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Old 09-01-2017, 02:04 PM   #1
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cron vs. anacron question

OS: CentOS 7.3

By the time I write this up I may have answered my own question - or not...

If I (as root) place a script in /etc/cron.daily it seems that anacron wil run it via run-parts per its scheduling scheme. In this case the machine was suspended over night and the job, created yesterday, ran a few minutes after the machine was resumed this morning. Cool!

Then I read the manual

The RHEL Administrator's Guide 22.1.2 Scheduling a Cron Job states
Scheduling Hourly, Daily, Weekly, and Monthly Jobs
To schedule an hourly, daily, weekly, or monthly job:
1. Put the actions you want your job to execute into a shell script.
2. Put the shell script into one of the following directories:
From now, your script will be executed - the crond service 
automatically executes any scripts present in /etc/cron.hourly, 
/etc/cron.daily, /etc/cron.weekly, and /etc/cron.monthly 
directories at their corresponding times.
Which leads me to ask what are "their corresponding times"? Where are they specified? These times would seem to be different from/redundant to the anacron times.

Further confusing things, I read
The root user uses the cron table in /etc/crontab, or, preferably, creates a cron table file in /etc/cron.d/.
There are no entries in /etc/crontab Looking in /etc/cron.d I see two files
[ken@vmCentOS7Mate cron.d]$ ll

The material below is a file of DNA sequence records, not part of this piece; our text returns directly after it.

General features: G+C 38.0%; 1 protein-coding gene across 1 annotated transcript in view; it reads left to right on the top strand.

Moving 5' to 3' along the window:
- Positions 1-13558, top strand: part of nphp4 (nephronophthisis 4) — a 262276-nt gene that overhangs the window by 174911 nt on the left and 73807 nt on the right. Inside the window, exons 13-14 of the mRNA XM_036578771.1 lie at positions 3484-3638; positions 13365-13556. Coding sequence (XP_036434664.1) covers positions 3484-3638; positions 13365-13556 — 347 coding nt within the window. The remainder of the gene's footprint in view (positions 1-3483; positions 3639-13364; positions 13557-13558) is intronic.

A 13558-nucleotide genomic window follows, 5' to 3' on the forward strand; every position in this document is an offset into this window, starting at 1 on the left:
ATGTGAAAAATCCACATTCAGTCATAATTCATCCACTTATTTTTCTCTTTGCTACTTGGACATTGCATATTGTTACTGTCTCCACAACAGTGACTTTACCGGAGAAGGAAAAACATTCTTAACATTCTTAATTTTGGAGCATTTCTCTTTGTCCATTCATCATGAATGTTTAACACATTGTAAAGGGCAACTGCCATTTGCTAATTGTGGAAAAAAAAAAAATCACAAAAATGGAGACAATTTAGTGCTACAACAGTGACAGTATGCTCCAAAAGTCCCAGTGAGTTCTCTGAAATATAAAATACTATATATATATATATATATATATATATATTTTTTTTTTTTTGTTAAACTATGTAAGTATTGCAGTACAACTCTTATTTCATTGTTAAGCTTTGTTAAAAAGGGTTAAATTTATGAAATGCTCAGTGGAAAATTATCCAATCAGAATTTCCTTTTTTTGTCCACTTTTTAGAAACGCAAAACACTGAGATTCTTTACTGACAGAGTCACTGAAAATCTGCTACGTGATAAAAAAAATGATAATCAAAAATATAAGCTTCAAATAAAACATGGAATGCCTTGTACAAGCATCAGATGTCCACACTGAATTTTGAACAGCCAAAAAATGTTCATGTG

total 8
-rw-r--r--. 1 root root 128 Aug  3 11:33 0hourly
-rw-r--r--. 1 root root 108 Jun 13 10:08 raid-check

[ken@vmCentOS7Mate cron.d]$ cat 0hourly 
# Run the hourly jobs
01 * * * * root run-parts /etc/cron.hourly

[ken@vmCentOS7Mate cron.d]$ cat raid-check 
# Run system wide raid-check once a week on Sunday at 1am by default
0 1 * * Sun root /usr/sbin/raid-check
raid-check is a crontab-like file. Does cron perhaps recognize it as so and treat it accordingly? As to the 0hourly - it looks like a script although it is not executable and has a crontab like entry at the bottom. These are both files from the default install. I do not have raid on the machine so why raid-check is here??? That said...

Given what is installed will the raid-check program fire at 1AM every Sunday? And, what about 0daily? If it was made executable would it run? when or where would I have to make the entry /etc/crontab or make a corresponding crontab like file in /etc/cron.d - or is it a self starting script? I am still a little confused on who is doing what to whom.


Old 09-01-2017, 02:45 PM   #2
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Have a look at anacrontab.
Old 09-01-2017, 05:29 PM   #3
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/etc/cron.d and /etc/crontab are for system wide cron jobs that start at specific times.

Since CentOS 6 cron.daily, cron.weekly and cron.monthly jobs now run via anacron so they do not necessarily run at specific times. As suggested look at your /etc/anacrontab file. If the computer is not running 24/7 then at reboot the system will start any scheduled job after the delay time.

By scheduled anacron saves a timestamp of when the job was last run so if the period has been exceeded it will run after the delay time.

If the computer is running then anacron jobs will start at the beginning of the START_HOUR_RANGE after the associated delay.

Although the raid-check script is configured to run via a cronjob it may not be enabled. Check your /etc/sysconfig/raid-check configuration file.
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Old 09-02-2017, 07:40 AM   #4
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Originally Posted by taylorkh View Post
OS: CentOS 7.3
I am still a little confused on who is doing what to whom.
Yes this cron-anacron thing is not a glorious chapter in linux. cron and anacron implement different concepts:
  • cron: do something a speficic time
  • anacron: do somthing once in a specific period of time